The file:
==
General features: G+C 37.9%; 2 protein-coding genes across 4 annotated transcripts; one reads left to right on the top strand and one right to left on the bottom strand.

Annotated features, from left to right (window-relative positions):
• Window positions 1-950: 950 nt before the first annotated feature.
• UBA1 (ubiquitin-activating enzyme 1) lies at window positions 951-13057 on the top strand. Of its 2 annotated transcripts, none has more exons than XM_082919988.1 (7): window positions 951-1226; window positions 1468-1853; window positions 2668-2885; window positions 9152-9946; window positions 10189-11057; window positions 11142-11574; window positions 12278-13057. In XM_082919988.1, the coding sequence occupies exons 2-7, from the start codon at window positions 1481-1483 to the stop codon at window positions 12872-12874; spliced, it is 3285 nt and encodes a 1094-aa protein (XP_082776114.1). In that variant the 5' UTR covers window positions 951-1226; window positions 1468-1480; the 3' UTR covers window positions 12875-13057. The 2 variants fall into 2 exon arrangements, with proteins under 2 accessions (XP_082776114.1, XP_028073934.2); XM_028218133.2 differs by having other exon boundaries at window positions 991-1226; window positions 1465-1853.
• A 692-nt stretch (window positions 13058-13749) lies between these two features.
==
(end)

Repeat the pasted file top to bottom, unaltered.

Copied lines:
General features: G+C 37.9%; 2 protein-coding genes across 4 annotated transcripts; one reads left to right on the top strand and one right to left on the bottom strand.

Annotated features, from left to right (window-relative positions):
• Window positions 1-950: 950 nt before the first annotated feature.
• UBA1 (ubiquitin-activating enzyme 1) lies at window positions 951-13057 on the top strand. Of its 2 annotated transcripts, none has more exons than XM_082919988.1 (7): window positions 951-1226; window positions 1468-1853; window positions 2668-2885; window positions 9152-9946; window positions 10189-11057; window positions 11142-11574; window positions 12278-13057. In XM_082919988.1, the coding sequence occupies exons 2-7, from the start codon at window positions 1481-1483 to the stop codon at window positions 12872-12874; spliced, it is 3285 nt and encodes a 1094-aa protein (XP_082776114.1). In that variant the 5' UTR covers window positions 951-1226; window positions 1468-1480; the 3' UTR covers window positions 12875-13057. The 2 variants fall into 2 exon arrangements, with proteins under 2 accessions (XP_082776114.1, XP_028073934.2); XM_028218133.2 differs by having other exon boundaries at window positions 991-1226; window positions 1465-1853.
• A 692-nt stretch (window positions 13058-13749) lies between these two features.